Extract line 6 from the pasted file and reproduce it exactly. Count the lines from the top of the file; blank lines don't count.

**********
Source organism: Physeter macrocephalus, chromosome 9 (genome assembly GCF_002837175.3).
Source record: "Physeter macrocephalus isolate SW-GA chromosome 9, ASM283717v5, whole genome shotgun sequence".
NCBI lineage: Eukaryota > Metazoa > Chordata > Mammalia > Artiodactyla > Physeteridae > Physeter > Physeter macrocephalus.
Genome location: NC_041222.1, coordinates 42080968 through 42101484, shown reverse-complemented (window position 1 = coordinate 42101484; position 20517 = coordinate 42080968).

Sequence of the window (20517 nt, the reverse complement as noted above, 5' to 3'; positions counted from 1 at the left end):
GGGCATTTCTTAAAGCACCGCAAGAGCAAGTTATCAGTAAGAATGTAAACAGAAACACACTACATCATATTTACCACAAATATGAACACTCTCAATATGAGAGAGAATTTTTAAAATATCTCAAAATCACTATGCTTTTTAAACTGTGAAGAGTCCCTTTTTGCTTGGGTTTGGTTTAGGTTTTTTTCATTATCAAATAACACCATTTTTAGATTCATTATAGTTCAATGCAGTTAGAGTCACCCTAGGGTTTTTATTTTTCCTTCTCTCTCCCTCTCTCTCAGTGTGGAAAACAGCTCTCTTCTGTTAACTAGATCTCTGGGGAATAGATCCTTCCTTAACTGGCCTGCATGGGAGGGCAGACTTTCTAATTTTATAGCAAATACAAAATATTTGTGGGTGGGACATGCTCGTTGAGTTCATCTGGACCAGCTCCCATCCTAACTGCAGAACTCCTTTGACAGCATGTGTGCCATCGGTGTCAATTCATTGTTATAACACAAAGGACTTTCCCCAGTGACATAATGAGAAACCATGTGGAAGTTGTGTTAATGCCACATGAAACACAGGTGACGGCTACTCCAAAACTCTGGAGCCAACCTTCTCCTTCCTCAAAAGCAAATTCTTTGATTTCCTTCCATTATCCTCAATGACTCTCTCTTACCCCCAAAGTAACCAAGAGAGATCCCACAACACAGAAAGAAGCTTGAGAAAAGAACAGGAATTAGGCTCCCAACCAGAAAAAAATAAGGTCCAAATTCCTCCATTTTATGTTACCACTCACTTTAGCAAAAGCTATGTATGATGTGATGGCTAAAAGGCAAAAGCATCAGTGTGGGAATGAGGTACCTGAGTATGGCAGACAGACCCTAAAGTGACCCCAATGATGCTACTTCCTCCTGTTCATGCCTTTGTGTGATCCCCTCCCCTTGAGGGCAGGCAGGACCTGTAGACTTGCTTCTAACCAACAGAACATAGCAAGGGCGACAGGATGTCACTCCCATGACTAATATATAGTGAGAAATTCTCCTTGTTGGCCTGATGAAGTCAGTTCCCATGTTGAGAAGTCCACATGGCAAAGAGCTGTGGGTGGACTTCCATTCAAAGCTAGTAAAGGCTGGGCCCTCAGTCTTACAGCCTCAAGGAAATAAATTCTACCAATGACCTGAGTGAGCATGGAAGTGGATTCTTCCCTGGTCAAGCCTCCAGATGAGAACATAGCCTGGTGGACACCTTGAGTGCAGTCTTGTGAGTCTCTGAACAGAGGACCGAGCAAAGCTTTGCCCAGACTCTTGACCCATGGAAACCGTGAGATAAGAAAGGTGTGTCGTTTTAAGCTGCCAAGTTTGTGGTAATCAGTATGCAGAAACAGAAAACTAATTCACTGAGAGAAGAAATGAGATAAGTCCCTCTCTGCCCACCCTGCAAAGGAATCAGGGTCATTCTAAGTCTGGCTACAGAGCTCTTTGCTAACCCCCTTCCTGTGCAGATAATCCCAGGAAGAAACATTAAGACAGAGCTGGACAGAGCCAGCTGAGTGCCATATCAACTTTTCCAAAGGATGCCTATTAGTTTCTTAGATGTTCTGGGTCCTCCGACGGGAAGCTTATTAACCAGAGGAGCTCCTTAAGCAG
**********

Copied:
GGGCATTTCTTAAAGCACCGCAAGAGCAAGTTATCAGTAAGAATGTAAACAGAAACACACTACATCATATTTACCACAAATATGAACACTCTCAATATGAGAGAGAATTTTTAAAATATCTCAAAATCACTATGCTTTTTAAACTGTGAAGAGTCCCTTTTTGCTTGGGTTTGGTTTAGGTTTTTTTCATTATCAAATAACACCATTTTTAGATTCATTATAGTTCAATGCAGTTAGAGTCACCCTAGGGTTTTTATTTTTCCTTCTCTCTCCCTCTCTCTCAGTGTGGAAAACAGCTCTCTTCTGTTAACTAGATCTCTGGGGAATAGATCCTTCCTTAACTGGCCTGCATGGGAGGGCAGACTTTCTAATTTTATAGCAAATACAAAATATTTGTGGGTGGGACATGCTCGTTGAGTTCATCTGGACCAGCTCCCATCCTAACTGCAGAACTCCTTTGACAGCATGTGTGCCATCGGTGTCAATTCATTGTTATAACACAAAGGACTTTCCCCAGTGACATAATGAGAAACCATGTGGAAGTTGTGTTAATGCCACATGAAACACAGGTGACGGCTACTCCAAAACTCTGGAGCCAACCTTCTCCTTCCTCAAAAGCAAATTCTTTGATTTCCTTCCATTATCCTCAATGACTCTCTCTTACCCCCAAAGTAACCAAGAGAGATCCCACAACACAGAAAGAAGCTTGAGAAAAGAACAGGAATTAGGCTCCCAACCAGAAAAAAATAAGGTCCAAATTCCTCCATTTTATGTTACCACTCACTTTAGCAAAAGCTATGTATGATGTGATGGCTAAAAGGCAAAAGCATCAGTGTGGGAATGAGGTACCTGAGTATGGCAGACAGACCCTAAAGTGACCCCAATGATGCTACTTCCTCCTGTTCATGCCTTTGTGTGATCCCCTCCCCTTGAGGGCAGGCAGGACCTGTAGACTTGCTTCTAACCAACAGAACATAGCAAGGGCGACAGGATGTCACTCCCATGACTAATATATAGTGAGAAATTCTCCTTGTTGGCCTGATGAAGTCAGTTCCCATGTTGAGAAGTCCACATGGCAAAGAGCTGTGGGTGGACTTCCATTCAAAGCTAGTAAAGGCTGGGCCCTCAGTCTTACAGCCTCAAGGAAATAAATTCTACCAATGACCTGAGTGAGCATGGAAGTGGATTCTTCCCTGGTCAAGCCTCCAGATGAGAACATAGCCTGGTGGACACCTTGAGTGCAGTCTTGTGAGTCTCTGAACAGAGGACCGAGCAAAGCTTTGCCCAGACTCTTGACCCATGGAAACCGTGAGATAAGAAAGGTGTGTCGTTTTAAGCTGCCAAGTTTGTGGTAATCAGTATGCAGAAACAGAAAACTAATTCACTGAGAGAAGAAATGAGATAAGTCCCTCTCTGCCCACCCTGCAAAGGAATCAGGGTCATTCTAAGTCTGGCTACAGAGCTCTTTGCTAACCCCCTTCCTGTGCAGATAATCCCAGGAAGAAACATTAAGACAGAGCTGGACAGAGCCAGCTGAGTGCCATATCAACTTTTCCAAAGGATGCCTATTAGTTTCTTAGATGTTCTGGGTCCTCCGACGGGAAGCTTATTAACCAGAGGAGCTCCTTAAGCAG